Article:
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The Oscars are historic, prestigious, and ceremonial, and they offer the country a glimpse into Hollywood’s most famous. Yet today, exactly one week away from the 93rd Academy Awards ceremony, the event has few reasons for optimism.
Saturday, I explained that nearly all television products have dipped over the past 12 months for a bevy of reasons. However, nearly every broadcast that presented their products in woke social-justice wrapping paper hit all-time lows. The Golden Globes and the Grammys most recently tanked 60 percent and 53 percent, respectively. The Oscars haven’t aired yet, but many potential viewers already expect winners and presenters to accuse half the country of racism.
In a Sunday column, the New York Times discussed the flawed approach award shows take when catering to just one side of the political aisle:
“Increasingly, the ceremonies are less about entertainment honors and more about progressive politics, which inevitably annoys those in the audience who disagree,” the Times writes. “One recent producer of the Oscars, who spoke on the condition of anonymity to discuss confidential metrics, said minute-by-minute post-show ratings analysis indicated that ‘vast swaths’ of people turned off their televisions when celebrities started to opine on politics.”
Sadly, the word “entertainment” no longer accurately describes the Oscars. Instead, they have become a vehicle to push progressive politics, and no single group is as loyal to liberal talking points as Hollywood stars.
Those at the 2021 Grammys said police are racist. The Oscars will have to target another group.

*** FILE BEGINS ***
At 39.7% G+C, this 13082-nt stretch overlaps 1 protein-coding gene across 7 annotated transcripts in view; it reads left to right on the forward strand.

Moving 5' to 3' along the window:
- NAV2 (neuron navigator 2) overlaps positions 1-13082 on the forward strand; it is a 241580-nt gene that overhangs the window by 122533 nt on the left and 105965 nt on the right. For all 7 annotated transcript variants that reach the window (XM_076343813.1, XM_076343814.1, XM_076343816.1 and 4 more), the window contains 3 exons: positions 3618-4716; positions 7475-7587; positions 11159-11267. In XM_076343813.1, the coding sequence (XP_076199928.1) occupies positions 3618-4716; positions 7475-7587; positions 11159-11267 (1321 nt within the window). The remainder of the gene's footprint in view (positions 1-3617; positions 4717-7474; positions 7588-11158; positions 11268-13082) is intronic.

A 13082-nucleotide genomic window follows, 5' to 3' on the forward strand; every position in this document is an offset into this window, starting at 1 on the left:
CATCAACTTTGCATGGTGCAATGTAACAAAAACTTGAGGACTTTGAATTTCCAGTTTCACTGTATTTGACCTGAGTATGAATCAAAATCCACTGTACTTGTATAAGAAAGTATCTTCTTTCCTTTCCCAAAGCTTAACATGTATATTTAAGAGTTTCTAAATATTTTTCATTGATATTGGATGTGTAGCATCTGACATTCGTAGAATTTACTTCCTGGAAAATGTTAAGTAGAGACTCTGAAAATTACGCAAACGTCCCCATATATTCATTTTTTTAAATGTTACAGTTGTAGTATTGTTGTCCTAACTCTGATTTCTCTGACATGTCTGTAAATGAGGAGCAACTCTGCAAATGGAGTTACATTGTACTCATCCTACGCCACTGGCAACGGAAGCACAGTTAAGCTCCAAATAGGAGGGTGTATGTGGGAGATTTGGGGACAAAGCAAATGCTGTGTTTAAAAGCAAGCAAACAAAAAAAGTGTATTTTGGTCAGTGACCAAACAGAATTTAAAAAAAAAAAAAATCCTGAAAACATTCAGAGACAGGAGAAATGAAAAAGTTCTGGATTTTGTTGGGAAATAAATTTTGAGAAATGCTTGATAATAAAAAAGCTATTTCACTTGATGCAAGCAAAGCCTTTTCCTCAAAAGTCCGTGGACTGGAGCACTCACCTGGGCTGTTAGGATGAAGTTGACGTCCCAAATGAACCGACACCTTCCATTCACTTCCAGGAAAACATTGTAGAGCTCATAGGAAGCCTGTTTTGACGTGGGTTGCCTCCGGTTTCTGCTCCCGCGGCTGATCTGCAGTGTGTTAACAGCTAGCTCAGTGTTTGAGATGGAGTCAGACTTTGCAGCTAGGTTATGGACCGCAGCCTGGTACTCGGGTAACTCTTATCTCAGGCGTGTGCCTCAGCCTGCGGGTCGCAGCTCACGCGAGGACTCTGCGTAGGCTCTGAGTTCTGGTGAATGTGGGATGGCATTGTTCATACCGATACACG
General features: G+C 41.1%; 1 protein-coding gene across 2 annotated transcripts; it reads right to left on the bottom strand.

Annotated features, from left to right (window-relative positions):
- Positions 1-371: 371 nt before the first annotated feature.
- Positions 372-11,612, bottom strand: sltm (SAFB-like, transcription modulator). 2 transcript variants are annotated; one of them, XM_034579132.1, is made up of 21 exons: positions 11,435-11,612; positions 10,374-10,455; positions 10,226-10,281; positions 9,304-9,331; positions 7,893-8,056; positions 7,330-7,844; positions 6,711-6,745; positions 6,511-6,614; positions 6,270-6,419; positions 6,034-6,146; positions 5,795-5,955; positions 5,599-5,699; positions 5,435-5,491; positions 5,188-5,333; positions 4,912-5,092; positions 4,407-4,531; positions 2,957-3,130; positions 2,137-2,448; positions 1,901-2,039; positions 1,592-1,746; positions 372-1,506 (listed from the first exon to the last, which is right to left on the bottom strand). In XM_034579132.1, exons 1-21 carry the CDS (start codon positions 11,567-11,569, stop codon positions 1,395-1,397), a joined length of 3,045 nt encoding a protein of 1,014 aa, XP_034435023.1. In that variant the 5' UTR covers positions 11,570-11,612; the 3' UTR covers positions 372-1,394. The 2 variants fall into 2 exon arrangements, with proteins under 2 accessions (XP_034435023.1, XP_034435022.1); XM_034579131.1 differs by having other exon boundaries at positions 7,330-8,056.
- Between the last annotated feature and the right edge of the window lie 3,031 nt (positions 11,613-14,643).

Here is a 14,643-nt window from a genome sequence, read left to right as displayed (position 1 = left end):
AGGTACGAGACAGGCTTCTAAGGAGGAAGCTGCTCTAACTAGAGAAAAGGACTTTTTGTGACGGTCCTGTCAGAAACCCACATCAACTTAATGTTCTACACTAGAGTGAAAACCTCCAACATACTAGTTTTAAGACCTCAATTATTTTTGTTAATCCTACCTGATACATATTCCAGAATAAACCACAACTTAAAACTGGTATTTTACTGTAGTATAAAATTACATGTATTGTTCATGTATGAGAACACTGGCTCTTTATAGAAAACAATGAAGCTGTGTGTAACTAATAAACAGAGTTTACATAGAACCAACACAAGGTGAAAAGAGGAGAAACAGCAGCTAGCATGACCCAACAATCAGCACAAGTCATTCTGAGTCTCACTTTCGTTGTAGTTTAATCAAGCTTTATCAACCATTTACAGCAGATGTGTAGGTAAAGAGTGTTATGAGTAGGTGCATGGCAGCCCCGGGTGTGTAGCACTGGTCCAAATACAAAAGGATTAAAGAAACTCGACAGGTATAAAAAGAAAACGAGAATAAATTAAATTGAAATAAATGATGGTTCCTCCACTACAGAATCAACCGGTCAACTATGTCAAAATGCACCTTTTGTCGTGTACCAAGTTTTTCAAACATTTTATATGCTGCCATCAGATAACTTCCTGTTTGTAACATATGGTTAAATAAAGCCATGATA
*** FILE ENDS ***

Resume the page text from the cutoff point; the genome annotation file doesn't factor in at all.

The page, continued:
According to a new Standard A policy of the Academy of Motion Pictures Arts and Sciences, all best picture nominees must demonstrate “diversity in either the lead or significant supporting actors, the general ensemble cast, or the main storyline/subject matter of the film.” In essence, the Academy is admitting that movie quality will now come second to inclusion and diversity.
Before even factoring in the social views the event will inevitably promote, the Oscars already face an uphill battle. COVID battered traditional theater viewing and halted the production of anticipated films. Netflix’s Mank is leading the Oscar race with 10 nominations. Perhaps a good film, yet Guts + Data found that only 18 percent of active film watchers (in theaters or at home) had heard of Mank. There is no Lord of the Rings to draw in new viewers this year.
Year by year, the Oscars have grown more out of touch with casual movie viewers, awarding films most have never heard of. Between 2014 and 2020, ratings for the event crashed 44 percent.
Not exactly a trajectory positioned to weather the negative results of a politicized product.
The New York Times reports that “with ratings expected to tumble for the coming telecast, ABC has been asking for $2 million for 30 seconds of advertising time, down about 13 percent from last year’s starting price. Some loyal advertisers (Verizon) are returning, but others (Ferrero chocolates) are not.”
“We’re really not getting much advertiser interest,” Michelle Chong, planning director at Atlanta-based agency Fitzco, said.
In 1998, 57.2 million people tuned in to see Titanic lap the Oscar field. Should this year’s Oscars plummet like the Globes, they may draw an audience in the single-digit millions, a territory previously unimaginable. In 2021, a fall could inch awfully close to NBA hardwood.
Are you planning to watch the Oscars? Do you care about any of the films nominated? Have you watched any of the films nominated?